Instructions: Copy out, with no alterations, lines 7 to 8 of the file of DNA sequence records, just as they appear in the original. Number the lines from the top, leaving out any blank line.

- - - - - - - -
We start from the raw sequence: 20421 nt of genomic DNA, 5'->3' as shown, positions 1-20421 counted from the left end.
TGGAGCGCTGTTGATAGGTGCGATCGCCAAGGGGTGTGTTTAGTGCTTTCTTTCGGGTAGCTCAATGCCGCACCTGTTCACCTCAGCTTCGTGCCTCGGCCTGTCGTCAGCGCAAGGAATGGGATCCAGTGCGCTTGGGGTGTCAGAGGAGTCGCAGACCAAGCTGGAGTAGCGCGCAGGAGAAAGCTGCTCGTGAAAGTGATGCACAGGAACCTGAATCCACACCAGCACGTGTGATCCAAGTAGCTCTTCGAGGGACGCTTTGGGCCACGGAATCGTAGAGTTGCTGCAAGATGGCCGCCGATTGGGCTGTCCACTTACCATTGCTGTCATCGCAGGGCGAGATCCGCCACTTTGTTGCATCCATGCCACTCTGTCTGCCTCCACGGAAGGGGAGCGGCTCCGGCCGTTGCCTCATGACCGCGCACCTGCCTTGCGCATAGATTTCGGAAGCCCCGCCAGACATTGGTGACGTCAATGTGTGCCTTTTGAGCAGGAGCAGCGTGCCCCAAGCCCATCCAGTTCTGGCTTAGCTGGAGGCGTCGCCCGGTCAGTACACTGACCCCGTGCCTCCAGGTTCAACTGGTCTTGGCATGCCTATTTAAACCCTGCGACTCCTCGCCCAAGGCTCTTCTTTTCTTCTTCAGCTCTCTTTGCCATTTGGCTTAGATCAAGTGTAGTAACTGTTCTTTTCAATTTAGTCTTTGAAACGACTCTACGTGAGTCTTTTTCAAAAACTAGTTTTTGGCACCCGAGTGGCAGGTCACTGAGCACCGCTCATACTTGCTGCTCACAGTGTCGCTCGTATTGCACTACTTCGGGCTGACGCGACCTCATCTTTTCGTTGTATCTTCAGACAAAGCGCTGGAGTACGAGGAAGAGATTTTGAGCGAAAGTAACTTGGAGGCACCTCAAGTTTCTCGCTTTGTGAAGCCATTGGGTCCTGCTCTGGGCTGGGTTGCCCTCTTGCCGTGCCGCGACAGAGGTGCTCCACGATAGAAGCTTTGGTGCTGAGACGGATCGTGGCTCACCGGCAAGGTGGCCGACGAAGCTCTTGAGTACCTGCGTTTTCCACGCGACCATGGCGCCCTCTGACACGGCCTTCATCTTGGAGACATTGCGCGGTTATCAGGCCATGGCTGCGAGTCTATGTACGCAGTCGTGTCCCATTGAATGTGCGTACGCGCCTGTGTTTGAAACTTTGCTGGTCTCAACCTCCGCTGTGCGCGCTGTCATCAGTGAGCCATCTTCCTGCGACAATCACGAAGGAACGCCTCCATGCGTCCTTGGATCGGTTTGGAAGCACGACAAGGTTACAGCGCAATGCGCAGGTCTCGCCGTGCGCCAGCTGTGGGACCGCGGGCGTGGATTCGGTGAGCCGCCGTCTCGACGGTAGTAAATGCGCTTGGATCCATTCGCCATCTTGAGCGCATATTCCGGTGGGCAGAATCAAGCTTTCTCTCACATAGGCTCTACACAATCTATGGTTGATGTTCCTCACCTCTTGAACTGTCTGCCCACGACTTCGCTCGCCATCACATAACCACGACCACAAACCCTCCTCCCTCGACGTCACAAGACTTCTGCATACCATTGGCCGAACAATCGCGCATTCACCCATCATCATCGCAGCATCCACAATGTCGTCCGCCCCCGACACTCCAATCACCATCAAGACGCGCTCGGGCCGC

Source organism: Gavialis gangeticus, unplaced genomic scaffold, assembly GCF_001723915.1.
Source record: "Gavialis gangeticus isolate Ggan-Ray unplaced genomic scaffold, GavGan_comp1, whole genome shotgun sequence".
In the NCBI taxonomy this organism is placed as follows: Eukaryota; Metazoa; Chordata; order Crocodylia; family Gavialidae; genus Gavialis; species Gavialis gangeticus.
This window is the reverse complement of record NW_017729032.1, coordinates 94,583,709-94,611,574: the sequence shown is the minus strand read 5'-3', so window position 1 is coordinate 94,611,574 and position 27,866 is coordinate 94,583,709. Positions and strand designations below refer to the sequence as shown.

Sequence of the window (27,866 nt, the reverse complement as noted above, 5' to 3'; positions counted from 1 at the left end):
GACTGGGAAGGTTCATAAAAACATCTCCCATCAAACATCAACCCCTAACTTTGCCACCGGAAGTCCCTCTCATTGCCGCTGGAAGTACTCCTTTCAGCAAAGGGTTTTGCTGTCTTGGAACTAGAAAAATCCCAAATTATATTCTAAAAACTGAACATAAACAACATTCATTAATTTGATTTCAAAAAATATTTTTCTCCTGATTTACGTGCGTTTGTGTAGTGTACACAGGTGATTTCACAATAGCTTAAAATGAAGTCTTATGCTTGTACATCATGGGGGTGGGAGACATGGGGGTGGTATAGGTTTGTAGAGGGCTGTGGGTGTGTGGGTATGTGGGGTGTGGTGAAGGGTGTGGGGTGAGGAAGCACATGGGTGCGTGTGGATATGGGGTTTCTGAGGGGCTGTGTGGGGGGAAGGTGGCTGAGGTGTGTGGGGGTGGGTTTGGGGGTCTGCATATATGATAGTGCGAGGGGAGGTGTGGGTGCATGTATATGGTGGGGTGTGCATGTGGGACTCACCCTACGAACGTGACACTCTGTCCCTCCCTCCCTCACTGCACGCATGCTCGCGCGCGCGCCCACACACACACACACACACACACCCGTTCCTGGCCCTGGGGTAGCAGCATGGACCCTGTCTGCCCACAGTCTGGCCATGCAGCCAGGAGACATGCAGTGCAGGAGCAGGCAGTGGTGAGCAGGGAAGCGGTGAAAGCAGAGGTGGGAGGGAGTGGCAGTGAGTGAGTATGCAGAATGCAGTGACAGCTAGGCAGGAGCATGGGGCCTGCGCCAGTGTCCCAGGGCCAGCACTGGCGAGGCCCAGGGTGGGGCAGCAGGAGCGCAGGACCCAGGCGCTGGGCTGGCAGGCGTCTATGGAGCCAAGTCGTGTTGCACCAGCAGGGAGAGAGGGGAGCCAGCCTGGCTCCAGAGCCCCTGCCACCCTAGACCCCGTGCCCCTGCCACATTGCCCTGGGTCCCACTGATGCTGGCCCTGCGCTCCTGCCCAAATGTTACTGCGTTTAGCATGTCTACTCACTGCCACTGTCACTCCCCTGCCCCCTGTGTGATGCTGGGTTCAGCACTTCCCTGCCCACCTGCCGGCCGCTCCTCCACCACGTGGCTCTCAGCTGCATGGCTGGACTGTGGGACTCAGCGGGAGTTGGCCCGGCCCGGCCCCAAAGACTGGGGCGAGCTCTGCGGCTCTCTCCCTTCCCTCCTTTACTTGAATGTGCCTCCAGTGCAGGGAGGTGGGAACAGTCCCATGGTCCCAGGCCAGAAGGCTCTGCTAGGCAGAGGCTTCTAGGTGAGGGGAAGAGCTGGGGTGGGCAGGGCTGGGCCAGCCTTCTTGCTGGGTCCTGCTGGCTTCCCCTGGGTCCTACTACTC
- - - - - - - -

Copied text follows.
Sequence of the window (27,866 nt, the reverse complement as noted above, 5' to 3'; positions counted from 1 at the left end):
GACTGGGAAGGTTCATAAAAACATCTCCCATCAAACATCAACCCCTAACTTTGCCACCGGAAGTCCCTCTCATTGCCGCTGGAAGTACTCCTTTCAGCAAAGGGTTTTGCTGTCTTGGAACTAGAAAAATCCCAAATTATATTCTAAAAACTGAACATAAACAACATTCATTAATTTGATTTCAAAAAATATTTTTCTCCTGATTTACGTGCGTTTGTGTAGTGTACACAGGTGATTTCACAATAGCTTAAAATGAAGTCTTATGCTTGTACATCATGGGGGTGGGAGACATGGGGGTGGTATAGGTTTGTAGAGGGCTGTGGGTGTGTGGGTATGTGGGGTGTGGTGAAGGGTGTGGGGTGAGGAAGCACATGGGTGCGTGTGGATATGGGGTTTCTGAGGGGCTGTGTGGGGGGAAGGTGGCTGAGGTGTGTGGGGGTGGGTTTGGGGGTCTGCATATATGATAGTGCGAGGGGAGGTGTGGGTGCATGTATATGGTGGGGTGTGCATGTGGGACTCACCCTACGAACGTGACACTCTGTCCCTCCCTCCCTCACTGCACGCATGCTCGCGCGCGCGCCCACACACACACACACACACACACCCGTTCCTGGCCCTGGGGTAGCAGCATGGACCCTGTCTGCCCACAGTCTGGCCATGCAGCCAGGAGACATGCAGTGCAGGAGCAGGCAGTGGTGAGCAGGGAAGCGGTGAAAGCAGAGGTGGGAGGGAGTGGCAGTGAGTGAGTATGCAGAATGCAGTGACAGCTAGGCAGGAGCATGGGGCCTGCGCCAGTGTCCCAGGGCCAGCACTGGCGAGGCCCAGGGTGGGGCAGCAGGAGCGCAGGACCCAGGCGCTGGGCTGGCAGGCGTCTATGGAGCCAAGTCGTGTTGCACCAGCAGGGAGAGAGGGGAGCCAGCCTGGCTCCAGAGCCCCTGCCACCCTAGACCCCGTGCCCCTGCCACATTGCCCTGGGTCCCACTGATGCTGGCCCTGCGCTCCTGCCCAAATGTTACTGCGTTTAGCATGTCTACTCACTGCCACTGTCACTCCCCTGCCCCCTGTGTGATGCTGGGTTCAGCACTTCCCTGCCCACCTGCCGGCCGCTCCTCCACCACGTGGCTCTCAGCTGCATGGCTGGACTGTGGGACTCAGCGGGAGTTGGCCCGGCCCGGCCCCAAAGACTGGGGCGAGCTCTGCGGCTCTCTCCCTTCCCTCCTTTACTTGAATGTGCCTCCAGTGCAGGGAGGTGGGAACAGTCCCATGGTCCCAGGCCAGAAGGCTCTGCTAGGCAGAGGCTTCTAGGTGAGGGGAAGAGCTGGGGTGGGCAGGGCTGGGCCAGCCTTCTTGCTGGGTCCTGCTGGCTTCCCCTGGGTCCTACTACTC